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Aerospace manufacturer

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Title: Aerospace manufacturer  
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Subject: Engineering drawing abbreviations and symbols, Kawasaki Aerospace Company, GKN, Boeing, Aircraft industry
Collection: Aerospace, Aerospace Companies, Aerospace Engineering, Manufacturing
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Aerospace manufacturer

An aerospace manufacturer is a company or individual involved in the various aspects of designing, building, testing, selling, and maintaining aircraft, aircraft parts, missiles, rockets, and/or spacecraft. Aerospace is a high technology industry.

Construction of the Harmony Module of the International Space Station

In the European Union, aerospace companies such as Airbus Group, BAE Systems, Thales, Dassault, Saab AB, and Finmeccanica are participants in the global aerospace industry and research effort.

In Russia, large aerospace companies like Oboronprom and the United Aircraft Corporation (encompassing Mikoyan, Sukhoi, Ilyushin, Tupolev, Yakovlev, and Irkut, which includes Beriev) are among the major global players in this industry.

In the United States, the Department of Defense and NASA are the two biggest consumers of aerospace technology and products. The Bureau of Labor Statistics of the United States reported that the aerospace industry employed 444,000 wage and salary jobs in 2004, many of which were in Washington and California, this marked a steep decline from the peak years during the Reagan Administration when total employment exceeded 1,000,000 aerospace industry workers.[1] During that period of recovery a special program to restore U.S. competitiveness across all U.S. industries, Project Socrates, contributed to employment growth as the U.S. aerospace industry captured 72 percent of world aerospace market. By 1999 U.S. share of the world market fell to 52 percent. Leading companies like Boeing, United Technologies Corporation and Lockheed Martin are among the most widely known aerospace manufacturers in the world.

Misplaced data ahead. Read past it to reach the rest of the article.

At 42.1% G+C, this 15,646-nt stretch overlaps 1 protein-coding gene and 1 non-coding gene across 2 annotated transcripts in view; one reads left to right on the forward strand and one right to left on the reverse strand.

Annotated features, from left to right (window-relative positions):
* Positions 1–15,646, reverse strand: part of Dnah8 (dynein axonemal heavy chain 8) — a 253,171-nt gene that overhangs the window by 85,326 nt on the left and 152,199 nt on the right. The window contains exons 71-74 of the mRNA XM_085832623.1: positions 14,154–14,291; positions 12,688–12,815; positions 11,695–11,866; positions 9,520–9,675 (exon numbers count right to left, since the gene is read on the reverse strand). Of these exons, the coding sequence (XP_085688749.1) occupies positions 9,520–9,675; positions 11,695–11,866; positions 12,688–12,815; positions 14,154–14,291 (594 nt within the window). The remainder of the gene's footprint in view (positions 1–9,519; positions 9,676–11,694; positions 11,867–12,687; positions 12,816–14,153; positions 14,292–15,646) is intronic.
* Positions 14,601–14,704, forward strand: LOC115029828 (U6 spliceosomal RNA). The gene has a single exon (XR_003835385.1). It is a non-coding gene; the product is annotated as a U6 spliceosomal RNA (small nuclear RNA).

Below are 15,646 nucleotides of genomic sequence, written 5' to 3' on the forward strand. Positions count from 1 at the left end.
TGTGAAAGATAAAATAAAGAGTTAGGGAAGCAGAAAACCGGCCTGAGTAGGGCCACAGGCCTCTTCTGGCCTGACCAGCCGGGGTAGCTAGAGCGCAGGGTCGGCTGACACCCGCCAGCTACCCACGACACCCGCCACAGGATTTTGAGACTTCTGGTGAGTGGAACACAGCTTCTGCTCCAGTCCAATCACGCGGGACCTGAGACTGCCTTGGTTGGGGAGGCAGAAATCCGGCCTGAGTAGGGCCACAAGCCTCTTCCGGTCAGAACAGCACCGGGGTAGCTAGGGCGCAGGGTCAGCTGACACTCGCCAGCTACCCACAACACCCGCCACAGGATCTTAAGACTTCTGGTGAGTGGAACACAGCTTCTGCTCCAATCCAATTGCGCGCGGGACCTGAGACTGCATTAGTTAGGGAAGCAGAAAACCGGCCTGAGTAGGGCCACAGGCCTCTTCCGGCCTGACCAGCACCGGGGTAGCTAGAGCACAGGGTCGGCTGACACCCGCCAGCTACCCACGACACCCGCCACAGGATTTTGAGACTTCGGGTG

Important locations of the civil aerospace industry worldwide include Seattle, Wichita, Kansas, Dayton, Ohio and St. Louis in the United States (Boeing), Montreal and Toronto in Canada (Bombardier, Pratt & Whitney Canada), Toulouse in France and Hamburg in Germany (Airbus, EADS), the North-West of England and Bristol in Britain (BAE Systems, Airbus and AgustaWestland), Nagoya in Japan (Mitsubishi Heavy Industries Aerospace and Kawasaki Heavy Industries Aerospace), as well as São José dos Campos in Brazil where Embraer is based. Komsomolsk-on-Amur and Irkutsk in Russia.

Several consolidations took place in the aerospace and defense industries over the last few decades. Between 1988 and 2010, more than 5,452 mergers & acquisitions with a total known-value of $579 billion were announced worldwide.[2] The largest transactions include the merger of Boeing with McDonnell Douglas valued at $13.4 billion in 1996,[3] Marconi Electronic Systems, a subsidiary of the General Electric Company plc, was acquired by British Aerospace for $12.9 billion in 1999 merger[4] and was renamed BAE Systems, and Raytheon acquired Hughes Aircraft for $9.5 billion in 1997.

Contents

  • See also 1
  • References 2
  • Further reading 3
  • External links 4

See also

References

  1. ^ Parker, Dana T. Building Victory: Aircraft Manufacturing in the Los Angeles Area in World War II, pp. 131-2, Cypress, CA, 2013.
  2. ^
  3. ^
  4. ^ [1] Archived March 10, 2011 at the Wayback Machine

Further reading

  • Hartley, Keith. The Political Economy Of Aerospace Industries: A Key Driver of Growth and International Competitiveness? (Edward Elgar, 2014); 288 pages; the industry in Britain, continental Europe, and the US with a case study of BAE Systems.
  • Newhouse, John. The Sporty Game: The High-Risk Competitive Business of Making and Selling Commercial Airliners. New York: Alfred A. Knopf, 1982. ISBN 978-0-394-51447-5.

External links

  • Aerospace Industries Association
  • Associação das Indústrias Aeroespaciais do Brasil (Aerospace Industries Association of Brazil) (Portuguese)
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